Colorado to vote on legalization of psychedelic mushrooms in November

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Voters in Colorado will have a say in the legalization of psychedelic drugs in November as an initiative to legalize psilocybin mushrooms and other naturally occurring psychedelics appears on the ballot ahead of the general election.

Known as the Natural Medicine Health Act (NMHA), the proposal would prohibit the cultivation, production, testing, transportation, sale, and purchase of psilocybin and psilocin, the psychoactive compounds in “magic mushrooms,” and other natural psychedelic drugs, including dimethyltryptamine (DMT). , legalize. ), ibogaine and mescaline not derived from peyote.

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The Colorado Secretary of State’s office announced in July that Natural Medicine Colorado had gathered enough signatures to qualify the NMHA proposal for the November vote. The proposal, previously referred to as Initiative 58, will appear on general election ballots as Proposition 122. Supporters of Initiative 61, a separate proposal that would legalize natural psychedelics in Colorado without creating a pathway for commercialization, failed. to collect enough signatures to be eligible for the vote.

Activists gathered more than 100,000 signatures more than was necessary for the NMHA to qualify for the vote. Natural Medicine Colorado received support from New Approach PAC, a political action committee that advocates nationwide drug policy and criminal justice reform initiatives.

“We are extremely proud of the work that has led to this moment,” Kevin Matthews, a designated representative for the initiative, said in a press release quoted by Marijuana Moment. “These drugs hold promise for people struggling with PTSD, depression, and other mental health conditions.”

“As we deal with a growing mental health crisis in our state, we need new tools to help cure Coloradans, and these are research-backed therapies that can work even where other treatments have failed,” added Matthews, who also served as campaign manager. for a psilocybin decriminalization initiative approved by voters in Denver in 2019.

Healing centers would release psychedelics

If voters approve the NMHA in November’s general election, the psychedelic drugs legalized by the measure would be available only at accredited “cure centers,” which would be regulated by the state. Unlike a similar ordinance passed by voters in Oregon in 2020, local governments would not have the power to ban healing centers from their jurisdictions.

Realm of Caring, a nonprofit based in Colorado Springs, supports cannabis medical research and is now including psilocybin in its efforts. Matthew X. Lowe Ph.D., director of research at Realm of Caring partner Unlimited Sciences, says there are numerous health and wellness benefits “that come from consuming psilocybin.”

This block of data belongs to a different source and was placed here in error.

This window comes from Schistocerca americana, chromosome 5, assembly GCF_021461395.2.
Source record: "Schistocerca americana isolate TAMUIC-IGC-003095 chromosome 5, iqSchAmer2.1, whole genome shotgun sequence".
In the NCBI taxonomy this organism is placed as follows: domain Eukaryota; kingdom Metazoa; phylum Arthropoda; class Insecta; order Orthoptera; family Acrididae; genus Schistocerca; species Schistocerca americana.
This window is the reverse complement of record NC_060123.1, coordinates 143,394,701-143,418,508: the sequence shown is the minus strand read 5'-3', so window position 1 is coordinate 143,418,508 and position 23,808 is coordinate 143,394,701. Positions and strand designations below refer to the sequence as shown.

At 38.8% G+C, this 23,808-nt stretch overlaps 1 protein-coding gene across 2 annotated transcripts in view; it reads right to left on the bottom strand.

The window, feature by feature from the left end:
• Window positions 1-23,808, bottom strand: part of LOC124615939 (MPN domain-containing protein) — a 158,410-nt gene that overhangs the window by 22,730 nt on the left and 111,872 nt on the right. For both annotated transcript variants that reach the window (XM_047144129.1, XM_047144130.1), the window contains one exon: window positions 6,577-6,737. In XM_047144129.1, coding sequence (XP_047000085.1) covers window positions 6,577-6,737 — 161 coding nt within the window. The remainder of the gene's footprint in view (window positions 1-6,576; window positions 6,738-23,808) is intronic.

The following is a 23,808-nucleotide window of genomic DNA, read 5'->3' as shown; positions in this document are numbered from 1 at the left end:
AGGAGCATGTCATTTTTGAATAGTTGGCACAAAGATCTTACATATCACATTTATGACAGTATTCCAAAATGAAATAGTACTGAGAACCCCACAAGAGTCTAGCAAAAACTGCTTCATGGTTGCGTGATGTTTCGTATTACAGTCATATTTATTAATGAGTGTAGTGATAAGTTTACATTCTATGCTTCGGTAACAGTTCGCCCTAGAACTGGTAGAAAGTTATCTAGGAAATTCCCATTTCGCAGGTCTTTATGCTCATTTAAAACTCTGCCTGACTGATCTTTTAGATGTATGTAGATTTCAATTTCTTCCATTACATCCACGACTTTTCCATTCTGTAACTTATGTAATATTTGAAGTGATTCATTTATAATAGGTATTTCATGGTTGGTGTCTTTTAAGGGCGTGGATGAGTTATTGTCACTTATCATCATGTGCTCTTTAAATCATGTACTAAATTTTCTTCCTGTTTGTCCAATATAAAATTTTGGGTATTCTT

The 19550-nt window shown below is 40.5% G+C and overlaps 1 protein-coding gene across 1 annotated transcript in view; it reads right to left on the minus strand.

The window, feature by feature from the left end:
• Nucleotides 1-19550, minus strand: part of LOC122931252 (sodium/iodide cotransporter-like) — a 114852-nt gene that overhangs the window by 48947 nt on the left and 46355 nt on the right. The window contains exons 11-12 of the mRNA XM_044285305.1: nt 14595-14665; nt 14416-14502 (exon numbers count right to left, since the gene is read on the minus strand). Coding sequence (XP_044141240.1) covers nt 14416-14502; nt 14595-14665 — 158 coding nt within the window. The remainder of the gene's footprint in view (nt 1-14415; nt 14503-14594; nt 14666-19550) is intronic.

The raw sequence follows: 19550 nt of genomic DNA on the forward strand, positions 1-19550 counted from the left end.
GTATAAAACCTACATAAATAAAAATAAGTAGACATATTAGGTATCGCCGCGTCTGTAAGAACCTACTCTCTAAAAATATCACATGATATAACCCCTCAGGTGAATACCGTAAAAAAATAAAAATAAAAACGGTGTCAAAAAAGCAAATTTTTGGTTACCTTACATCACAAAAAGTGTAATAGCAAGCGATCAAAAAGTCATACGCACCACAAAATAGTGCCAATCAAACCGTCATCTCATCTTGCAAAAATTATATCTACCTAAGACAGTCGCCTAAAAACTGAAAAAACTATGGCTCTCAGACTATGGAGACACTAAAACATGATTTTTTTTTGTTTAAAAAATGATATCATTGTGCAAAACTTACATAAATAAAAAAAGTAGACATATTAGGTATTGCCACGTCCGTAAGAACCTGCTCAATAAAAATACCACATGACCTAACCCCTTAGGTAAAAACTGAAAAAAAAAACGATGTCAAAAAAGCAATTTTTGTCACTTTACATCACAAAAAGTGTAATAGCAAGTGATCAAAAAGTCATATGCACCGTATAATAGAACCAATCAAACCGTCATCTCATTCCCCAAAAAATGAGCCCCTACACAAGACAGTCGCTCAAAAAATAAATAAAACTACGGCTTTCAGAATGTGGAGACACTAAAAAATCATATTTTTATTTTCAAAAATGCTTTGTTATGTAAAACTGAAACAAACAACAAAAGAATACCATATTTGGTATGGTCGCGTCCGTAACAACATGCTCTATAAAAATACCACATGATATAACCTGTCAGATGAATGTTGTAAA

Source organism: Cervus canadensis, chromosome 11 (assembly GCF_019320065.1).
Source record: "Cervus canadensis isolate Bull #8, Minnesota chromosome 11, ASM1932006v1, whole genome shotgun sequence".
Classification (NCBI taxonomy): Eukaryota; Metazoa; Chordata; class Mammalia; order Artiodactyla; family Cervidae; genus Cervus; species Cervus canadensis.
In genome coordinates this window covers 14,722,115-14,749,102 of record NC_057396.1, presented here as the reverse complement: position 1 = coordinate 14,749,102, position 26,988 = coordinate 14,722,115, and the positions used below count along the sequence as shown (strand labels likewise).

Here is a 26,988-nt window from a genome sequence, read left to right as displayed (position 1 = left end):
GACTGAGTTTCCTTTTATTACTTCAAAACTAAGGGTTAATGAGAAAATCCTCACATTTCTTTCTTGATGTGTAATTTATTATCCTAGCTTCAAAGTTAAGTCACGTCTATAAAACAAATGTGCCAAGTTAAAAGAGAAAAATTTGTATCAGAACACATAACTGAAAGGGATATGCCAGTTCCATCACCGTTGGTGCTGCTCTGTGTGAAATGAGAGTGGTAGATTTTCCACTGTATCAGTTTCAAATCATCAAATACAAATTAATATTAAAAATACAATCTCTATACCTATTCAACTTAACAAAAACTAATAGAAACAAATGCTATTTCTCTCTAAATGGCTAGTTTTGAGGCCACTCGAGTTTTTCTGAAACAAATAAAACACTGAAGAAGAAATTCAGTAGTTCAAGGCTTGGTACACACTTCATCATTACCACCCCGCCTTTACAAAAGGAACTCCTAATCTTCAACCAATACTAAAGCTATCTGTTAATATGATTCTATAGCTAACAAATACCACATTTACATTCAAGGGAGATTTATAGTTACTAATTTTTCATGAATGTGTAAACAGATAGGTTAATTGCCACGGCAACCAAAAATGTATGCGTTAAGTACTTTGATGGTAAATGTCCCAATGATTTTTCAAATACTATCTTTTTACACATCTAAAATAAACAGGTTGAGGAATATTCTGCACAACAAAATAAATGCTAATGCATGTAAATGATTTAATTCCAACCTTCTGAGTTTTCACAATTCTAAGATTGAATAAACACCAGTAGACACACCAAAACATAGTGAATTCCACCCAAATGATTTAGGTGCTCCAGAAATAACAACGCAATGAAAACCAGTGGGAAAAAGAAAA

“Pre-industrial Mesoamerican cultures have used psilocybin in ritualized contexts for thousands of years to enhance psychotherapeutic healing, religious understanding and self-examination,” he writes in an email. “In recent years, there has been renewed interest in the therapeutic potential of psilocybin in the treatment of a range of different psychiatric disorders, including depression, anxiety, suicidality, substance use disorders, and obsessive-compulsive disorder, among others.”

“Psilocybin consumption has now been consistently associated with antidepressant and anxiolytic effects and is being considered for the treatment of depression and anxiety,” Lowe continues. “In fact, a recent study found that reduced brain modularity after psilocybin therapy was correlated with improvements in depressive symptoms and outcomes compared to a commonly prescribed” antidepressant.

Proposition 122 follows the passage of Ballot Paper 109 in Oregon in 2020, which legalized the therapeutic use of psilocybin. Another ballot measure that decriminalized small amounts of all drugs was also approved by state voters during the election. State regulators are still drafting rules to implement ballot measure 109.

Vancouver’s Filament Health, a clinical stage natural psychedelic drug development company, has stabilized and isolated psilocin, the active ingredient in psilocybin. CEO Ben Lightburn says the company plans to bring the psychedelic drug to the US once states like Colorado create a welcome regulatory environment.

“People have ingested psilocybin-containing ‘magic’ mushrooms for millennia, so an anecdotal record of their safety already exists,” Lightburn writes. “Our goal at Filament is to demonstrate both the safety and efficacy of botanical psychedelic drug candidates in the first FDA-approved human clinical trials administering natural psychedelics. We are hopeful that modern scientific evidence that psilocybin can effectively treat many modern health problems – including substance use disorders, chronic pain and depression – will help Coloradans normalize this mushroom and enjoy its benefits.”

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